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HOLC 3042: Literature of the Holocaust (3 cr.)
A study of selected fiction, poetry, and drama depicting the human experience of the Holocaust, 1933-1945, and its continuing significance.  The central question to be examined in this course is how genocide, the ultimate atrocity, can be transformed into art. 

HOLC 3035: The Third Reich (3 cr.)
This course will examine the origins of Hitler's Germany and the consequences of his ambitions for a Thousand Year Reich.  Particular emphasis will be placed on the psychopathology of fascism, including the doctrines of racial purity, which led to the Holocaust, as well as Hitler's ambitions for world domination. 

HOLC 3036: The Holocaust and Film (4 cr.)
One of the most effective ways in which the memory of the Holocaust has been kept alive has been through its portrayal on film.  One might argue that a whole genre of film has emerged, devoted to the examination and remembrance of the Holocaust, from Alan Resnais's early documentary, Night and Fog, to Steven Spielberg's commercial feature, Schindler's List.  This course will study the evolution of that genre and the changing nature of the Holocaust's portrayal.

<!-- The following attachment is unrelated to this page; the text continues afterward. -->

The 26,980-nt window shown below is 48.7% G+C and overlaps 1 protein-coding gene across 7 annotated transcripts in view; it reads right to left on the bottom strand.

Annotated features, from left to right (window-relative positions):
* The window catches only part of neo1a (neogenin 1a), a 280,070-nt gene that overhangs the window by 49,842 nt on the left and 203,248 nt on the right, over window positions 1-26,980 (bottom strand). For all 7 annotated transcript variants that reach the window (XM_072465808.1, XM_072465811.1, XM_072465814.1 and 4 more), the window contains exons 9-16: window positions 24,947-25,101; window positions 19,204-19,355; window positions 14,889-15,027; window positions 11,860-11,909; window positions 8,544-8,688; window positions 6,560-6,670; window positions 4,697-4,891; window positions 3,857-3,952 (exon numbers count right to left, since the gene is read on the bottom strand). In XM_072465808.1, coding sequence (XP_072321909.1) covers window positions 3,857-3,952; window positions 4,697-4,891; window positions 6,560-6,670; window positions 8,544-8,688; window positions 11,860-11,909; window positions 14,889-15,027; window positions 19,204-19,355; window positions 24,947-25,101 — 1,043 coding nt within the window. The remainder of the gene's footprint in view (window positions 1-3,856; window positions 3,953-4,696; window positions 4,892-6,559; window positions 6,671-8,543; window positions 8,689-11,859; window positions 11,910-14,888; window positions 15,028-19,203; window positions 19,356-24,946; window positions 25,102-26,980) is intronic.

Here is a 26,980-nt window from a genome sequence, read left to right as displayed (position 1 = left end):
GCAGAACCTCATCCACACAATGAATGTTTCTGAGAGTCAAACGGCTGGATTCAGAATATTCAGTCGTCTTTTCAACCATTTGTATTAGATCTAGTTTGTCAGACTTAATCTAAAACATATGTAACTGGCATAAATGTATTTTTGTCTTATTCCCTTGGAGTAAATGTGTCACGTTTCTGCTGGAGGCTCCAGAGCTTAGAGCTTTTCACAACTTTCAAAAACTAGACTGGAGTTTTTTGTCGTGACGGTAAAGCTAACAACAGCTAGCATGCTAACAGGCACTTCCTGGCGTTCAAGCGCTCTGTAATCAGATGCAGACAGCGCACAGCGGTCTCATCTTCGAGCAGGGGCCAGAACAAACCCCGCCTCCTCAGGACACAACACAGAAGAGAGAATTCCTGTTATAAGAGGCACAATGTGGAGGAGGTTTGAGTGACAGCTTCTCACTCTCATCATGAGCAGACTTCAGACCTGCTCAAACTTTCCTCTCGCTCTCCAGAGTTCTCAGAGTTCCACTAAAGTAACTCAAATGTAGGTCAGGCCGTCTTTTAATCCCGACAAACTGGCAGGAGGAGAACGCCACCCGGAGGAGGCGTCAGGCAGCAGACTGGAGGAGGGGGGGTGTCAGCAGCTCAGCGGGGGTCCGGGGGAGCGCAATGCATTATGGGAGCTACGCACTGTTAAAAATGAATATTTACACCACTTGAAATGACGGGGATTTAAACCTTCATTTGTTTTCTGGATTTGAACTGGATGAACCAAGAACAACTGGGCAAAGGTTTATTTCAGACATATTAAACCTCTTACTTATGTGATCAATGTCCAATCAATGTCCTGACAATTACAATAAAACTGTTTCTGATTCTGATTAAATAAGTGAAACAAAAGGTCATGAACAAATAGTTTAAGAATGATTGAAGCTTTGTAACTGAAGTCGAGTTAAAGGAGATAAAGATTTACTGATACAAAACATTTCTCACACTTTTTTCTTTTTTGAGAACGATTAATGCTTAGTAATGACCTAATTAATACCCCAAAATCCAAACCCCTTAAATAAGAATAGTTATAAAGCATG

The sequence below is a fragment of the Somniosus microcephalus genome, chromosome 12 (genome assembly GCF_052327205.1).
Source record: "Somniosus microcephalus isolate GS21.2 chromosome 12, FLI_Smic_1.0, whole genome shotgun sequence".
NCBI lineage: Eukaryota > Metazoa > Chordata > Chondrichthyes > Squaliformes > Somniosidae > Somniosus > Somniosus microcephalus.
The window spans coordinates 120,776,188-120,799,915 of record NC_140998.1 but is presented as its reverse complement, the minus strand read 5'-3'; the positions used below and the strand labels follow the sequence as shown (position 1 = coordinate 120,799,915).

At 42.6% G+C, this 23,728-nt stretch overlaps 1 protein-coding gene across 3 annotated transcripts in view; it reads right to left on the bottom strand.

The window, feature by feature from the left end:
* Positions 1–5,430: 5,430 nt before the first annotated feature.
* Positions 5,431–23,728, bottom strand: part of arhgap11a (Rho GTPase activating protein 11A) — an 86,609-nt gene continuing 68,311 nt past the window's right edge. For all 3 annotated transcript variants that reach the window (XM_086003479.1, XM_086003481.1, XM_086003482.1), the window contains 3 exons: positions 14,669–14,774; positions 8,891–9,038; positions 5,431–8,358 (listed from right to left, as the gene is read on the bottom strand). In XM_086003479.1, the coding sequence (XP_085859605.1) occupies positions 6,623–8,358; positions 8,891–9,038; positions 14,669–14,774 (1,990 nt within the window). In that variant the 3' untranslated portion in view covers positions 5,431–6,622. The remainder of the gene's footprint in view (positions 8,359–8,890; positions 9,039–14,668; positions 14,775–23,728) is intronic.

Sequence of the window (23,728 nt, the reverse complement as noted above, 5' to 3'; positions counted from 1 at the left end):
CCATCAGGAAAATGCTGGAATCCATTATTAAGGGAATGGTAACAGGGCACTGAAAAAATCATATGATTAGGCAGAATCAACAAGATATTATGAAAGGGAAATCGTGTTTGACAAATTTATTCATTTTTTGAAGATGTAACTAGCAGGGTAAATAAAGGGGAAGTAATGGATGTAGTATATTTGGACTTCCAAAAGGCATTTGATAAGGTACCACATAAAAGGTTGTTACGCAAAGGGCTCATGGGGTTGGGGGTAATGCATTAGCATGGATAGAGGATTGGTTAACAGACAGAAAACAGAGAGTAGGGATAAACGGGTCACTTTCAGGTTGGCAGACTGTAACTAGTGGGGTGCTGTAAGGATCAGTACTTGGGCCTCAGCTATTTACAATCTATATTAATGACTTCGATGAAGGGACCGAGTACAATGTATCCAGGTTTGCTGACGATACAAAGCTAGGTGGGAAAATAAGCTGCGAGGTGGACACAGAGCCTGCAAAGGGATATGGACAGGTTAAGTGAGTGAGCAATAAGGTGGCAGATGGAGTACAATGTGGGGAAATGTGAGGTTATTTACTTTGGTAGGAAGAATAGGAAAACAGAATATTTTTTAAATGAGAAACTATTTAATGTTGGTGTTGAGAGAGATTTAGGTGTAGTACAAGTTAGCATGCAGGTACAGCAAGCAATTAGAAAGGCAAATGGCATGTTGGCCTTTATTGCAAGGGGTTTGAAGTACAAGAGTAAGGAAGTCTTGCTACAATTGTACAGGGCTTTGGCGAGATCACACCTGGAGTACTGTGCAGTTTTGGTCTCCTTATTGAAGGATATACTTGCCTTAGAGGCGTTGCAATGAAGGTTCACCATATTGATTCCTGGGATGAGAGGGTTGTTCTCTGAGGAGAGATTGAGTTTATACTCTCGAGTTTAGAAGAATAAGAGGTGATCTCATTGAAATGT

HOLC 3037: The Holocaust and Culture (3 cr.)
Discussion will focus on three questions.  First, how did Western culture contribute to the attempt to exterminate the Jewish people that was carried out from 1933 to 1945?  Second, what support can culture, especially literature and the arts, offer to the attempt to live in awareness of that event?  Third, are the cultural factors that contributed to the Holocaust still active today?  (Fall)

HOLC 3095: Race, Religion, and Culture (3 cr.)
The purpose of this course is to examine the complex interplay between race, religion, and culture in a variety of contexts in the Western hemisphere.  The course includes an examination of the impact of racism and sexism on religious practice. 

Related courses
Other courses are listed under Holocaust and Genocide Studies in the course schedules that appear before registration each semester.  Students completing a minor in Holocaust and Genocide Studies may also propose that one related course be counted toward their program with approval of the Chair.  Internships and independent studies are encouraged.  Related courses could include many offerings from the Department of History in the European or African areas; Philosophy courses dealing with the problem of evil or ethics; Political Science or Sociology courses dealing with race or genocide; and World Religions courses that provide background or a context for research on the Holocaust or genocide.